Turnover at lo­cal United Way

The board is hop­ing to in­crease its pro­file (and giv­ing) across the com­mu­nity.

Rome News-Tribune - - NEWS - By Doug Walker DWalker@RN-T.com

Not only has United Way of Rome and Floyd County Di­rec­tor Rich Lamp­kin re­signed, but long­time mar­ket­ing and fund rais­ing as­sis­tant Brooks Smith has also ten­dered his res­ig­na­tion. United Way Board Chair­man Bryan Shealy said the ex­ec­u­tive board of the United Way is hav­ing to step up and man­age day-to-day op­er­a­tions of the agency un­til new lead­er­ship is brought on board.

Shealy said the board of the United Way had dwin­dled to just a hand­ful of work­ing mem­bers, but has been re­built over the last sev­eral months. The United Way has not had as high a pro­file in the com­mu­nity as it once had, even though it still sup­ports agen­cies, many of them highly de­pen­dent on the United Way for large seg­ments of their an­nual bud­get.

“I was a lit­tle but sur­prised when I was talk­ing to a lady who I knew very well the other day who is right at 40, and she said, ‘I know the term United Way but I can’t tell you what they do,’” Shealy said. He said a lot of peo­ple un­der the age of 40 may have heard about the United Way but have very lit­tle con­cept of what the agency does.

“We’ve got to get the word out,” Shealy said.

The United Way is cur­rently in the midst of its an­nual cam­paign.

Shealy said that board mem­bers will also be con­tact­ing all of the lo­cal agen­cies to tell them that it’s go­ing to be busi­ness as usual and the agency is plan­ning to con­tinue for­ward.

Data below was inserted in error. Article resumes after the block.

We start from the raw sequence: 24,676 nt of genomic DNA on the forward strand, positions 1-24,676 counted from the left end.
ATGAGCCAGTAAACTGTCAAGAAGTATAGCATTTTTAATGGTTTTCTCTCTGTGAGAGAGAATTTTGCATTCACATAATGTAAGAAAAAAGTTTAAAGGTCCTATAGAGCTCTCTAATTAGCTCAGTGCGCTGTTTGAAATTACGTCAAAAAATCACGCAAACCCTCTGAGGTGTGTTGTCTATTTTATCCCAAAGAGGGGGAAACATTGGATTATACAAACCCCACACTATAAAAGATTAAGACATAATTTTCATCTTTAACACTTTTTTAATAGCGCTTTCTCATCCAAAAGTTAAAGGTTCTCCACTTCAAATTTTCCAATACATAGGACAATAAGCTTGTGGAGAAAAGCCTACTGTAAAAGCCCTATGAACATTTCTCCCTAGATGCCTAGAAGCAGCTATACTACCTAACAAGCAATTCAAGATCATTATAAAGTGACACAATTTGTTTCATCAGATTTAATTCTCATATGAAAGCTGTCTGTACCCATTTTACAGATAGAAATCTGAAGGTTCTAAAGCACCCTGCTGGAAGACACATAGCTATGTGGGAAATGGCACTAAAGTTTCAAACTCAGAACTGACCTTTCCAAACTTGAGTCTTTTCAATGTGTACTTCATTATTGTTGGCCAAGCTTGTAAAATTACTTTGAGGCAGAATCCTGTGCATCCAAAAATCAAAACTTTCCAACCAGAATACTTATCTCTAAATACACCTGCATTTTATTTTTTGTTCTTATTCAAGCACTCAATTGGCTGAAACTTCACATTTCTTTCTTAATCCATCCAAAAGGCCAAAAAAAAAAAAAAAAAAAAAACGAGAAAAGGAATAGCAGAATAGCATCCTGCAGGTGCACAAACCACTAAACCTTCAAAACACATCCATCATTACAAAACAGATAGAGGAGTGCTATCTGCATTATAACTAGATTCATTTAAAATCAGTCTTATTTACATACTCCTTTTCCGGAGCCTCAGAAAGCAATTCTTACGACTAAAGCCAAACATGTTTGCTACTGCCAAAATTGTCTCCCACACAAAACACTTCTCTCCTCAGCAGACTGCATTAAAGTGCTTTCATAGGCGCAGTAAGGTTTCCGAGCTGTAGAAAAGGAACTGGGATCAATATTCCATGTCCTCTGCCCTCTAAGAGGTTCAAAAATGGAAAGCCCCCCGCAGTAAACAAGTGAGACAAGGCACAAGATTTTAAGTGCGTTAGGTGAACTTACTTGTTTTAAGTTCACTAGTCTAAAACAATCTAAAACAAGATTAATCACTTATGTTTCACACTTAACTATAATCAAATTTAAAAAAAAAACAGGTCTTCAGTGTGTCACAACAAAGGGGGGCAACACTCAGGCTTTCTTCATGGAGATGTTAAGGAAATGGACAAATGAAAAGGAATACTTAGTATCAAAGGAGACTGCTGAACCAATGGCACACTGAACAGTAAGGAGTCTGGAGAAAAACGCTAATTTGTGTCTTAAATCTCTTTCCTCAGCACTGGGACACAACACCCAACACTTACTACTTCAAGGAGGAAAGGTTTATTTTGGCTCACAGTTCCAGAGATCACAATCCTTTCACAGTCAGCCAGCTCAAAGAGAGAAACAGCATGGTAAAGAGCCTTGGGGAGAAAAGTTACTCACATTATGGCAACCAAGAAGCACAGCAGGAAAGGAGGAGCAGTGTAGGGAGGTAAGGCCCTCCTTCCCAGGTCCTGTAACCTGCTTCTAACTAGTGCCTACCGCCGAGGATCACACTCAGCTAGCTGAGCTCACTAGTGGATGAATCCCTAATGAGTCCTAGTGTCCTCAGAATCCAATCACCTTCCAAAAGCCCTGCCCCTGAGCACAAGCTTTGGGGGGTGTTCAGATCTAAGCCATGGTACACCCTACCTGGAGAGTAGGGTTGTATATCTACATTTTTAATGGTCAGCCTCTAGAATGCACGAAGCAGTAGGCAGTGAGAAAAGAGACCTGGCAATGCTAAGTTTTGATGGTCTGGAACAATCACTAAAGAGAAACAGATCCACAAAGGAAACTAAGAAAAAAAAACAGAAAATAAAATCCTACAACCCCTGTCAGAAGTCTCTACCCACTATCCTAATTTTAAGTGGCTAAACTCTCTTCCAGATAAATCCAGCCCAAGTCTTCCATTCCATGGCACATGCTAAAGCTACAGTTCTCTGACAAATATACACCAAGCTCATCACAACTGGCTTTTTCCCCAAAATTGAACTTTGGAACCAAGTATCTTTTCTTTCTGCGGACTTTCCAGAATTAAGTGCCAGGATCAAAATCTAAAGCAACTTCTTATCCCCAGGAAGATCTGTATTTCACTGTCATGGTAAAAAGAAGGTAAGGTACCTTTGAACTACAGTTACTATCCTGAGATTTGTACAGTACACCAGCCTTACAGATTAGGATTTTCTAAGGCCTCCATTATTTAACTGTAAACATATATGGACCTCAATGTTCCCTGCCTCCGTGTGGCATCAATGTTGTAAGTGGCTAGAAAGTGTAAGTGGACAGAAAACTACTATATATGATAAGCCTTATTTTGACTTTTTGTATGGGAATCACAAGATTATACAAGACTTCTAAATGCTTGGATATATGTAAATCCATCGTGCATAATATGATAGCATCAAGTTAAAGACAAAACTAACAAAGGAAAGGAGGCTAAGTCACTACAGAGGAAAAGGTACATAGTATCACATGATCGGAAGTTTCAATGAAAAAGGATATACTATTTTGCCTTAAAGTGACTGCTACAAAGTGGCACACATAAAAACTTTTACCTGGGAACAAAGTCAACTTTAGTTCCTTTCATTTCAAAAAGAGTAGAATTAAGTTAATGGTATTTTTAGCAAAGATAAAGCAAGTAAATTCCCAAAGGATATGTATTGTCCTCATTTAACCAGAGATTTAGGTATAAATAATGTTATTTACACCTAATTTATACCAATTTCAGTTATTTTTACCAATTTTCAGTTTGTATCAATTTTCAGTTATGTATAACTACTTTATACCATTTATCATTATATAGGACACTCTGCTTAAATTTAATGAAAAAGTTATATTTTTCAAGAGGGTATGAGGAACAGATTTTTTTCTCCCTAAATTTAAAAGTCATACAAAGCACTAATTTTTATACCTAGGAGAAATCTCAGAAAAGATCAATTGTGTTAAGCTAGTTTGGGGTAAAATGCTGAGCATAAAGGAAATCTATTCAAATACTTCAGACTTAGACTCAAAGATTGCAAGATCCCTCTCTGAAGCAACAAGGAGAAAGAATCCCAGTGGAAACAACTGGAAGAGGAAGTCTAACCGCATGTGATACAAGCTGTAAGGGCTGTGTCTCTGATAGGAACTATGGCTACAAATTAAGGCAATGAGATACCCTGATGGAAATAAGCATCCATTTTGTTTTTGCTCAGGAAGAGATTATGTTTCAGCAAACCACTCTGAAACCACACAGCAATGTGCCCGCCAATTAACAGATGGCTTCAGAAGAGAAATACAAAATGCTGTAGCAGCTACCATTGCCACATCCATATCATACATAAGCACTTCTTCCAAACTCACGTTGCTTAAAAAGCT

North­west Ge­or­gia Boy Scouts Ex­ec­u­tive Jeff Brasher said his or­ga­ni­za­tion re­ceives fund­ing from the Rome, Dal­ton, Cal­houn and Cartersville United Way cam­paigns and it amount to about 11 per­cent of his an­nual bud­get. The scout ex­ec­u­tive added Lamp­kin and Smith had both been very good to the Boys Scouts through the years. Brasher said fund­ing has re­mained steady in re­cent years but re­al­izes that more agen­cies are seek­ing for from the United Way and that there was a lim­ited pool of money to draw from.

Lo­cal YMCA Ex­ec­u­tive Scott McCre­less said that United Way fund­ing, a lit­tle over $30,000 ac­counts for about two per­cent of his bud­get. “We’ve al­ways had a good re­la­tion­ship with the United Way,” McCre­less said. “Funds we get from the United Way help us keep kids in camp, keep­ing kids in mem­ber­ships, putting kids in youth sports pro­grams as well as se­nior adults who want mem­ber­ships,” McCre­less said.

Shealy said a lot has changed when it comes to char­i­ta­ble giv­ing.

“There used to be a lot of com­pe­ti­tion be­tween one com­pany and an­other to have greater giv­ing per­cent­ages, greater amounts given, and those type of things seem to have gone by the way­side,” Shealy said. “We know that our giv­ing ef­forts have to change and our so­lic­i­ta­tion ef­forts have to change We’ve got to have some new fun ideas and new ways of think­ing.”

Shealy said the search for new lead­er­ship will be both lo­cal and na­tional.

“There may be a di­rec­tor or as­sis­tant di­rec­tor some­where that wants a change of cli­mate,” he said.

The United Way pro­vides sup­port for the lo­cal chap­ter of the Amer­i­can Red Cross, the Boy Scouts’ North­west Ge­or­gia Coun­cil, the Boys & Girls Clubs, the Ex­change Club Fam­ily Re­source Cen­ter, the Girls Scouts, Hos­pi­tal­ity House, Mercy Se­nior Care, the Open Door Home, The Sal­va­tion Army, YMCA, Cave Spring Day­care, Net­work Day Ser­vice Cen­ter, Re­becca Blay­lock Child De­vel­op­ment Cen­ter, Se­nior Adult Re­cre­ation Cen­ter, STAR House, House of the Chil­dren Academy, Sum­mit Quest and the Rome-Floyd County Com­mis­sion on Chil­dren and Youth.

Bryan Shealy

Scott McCre­less

Rich Lamp­kin

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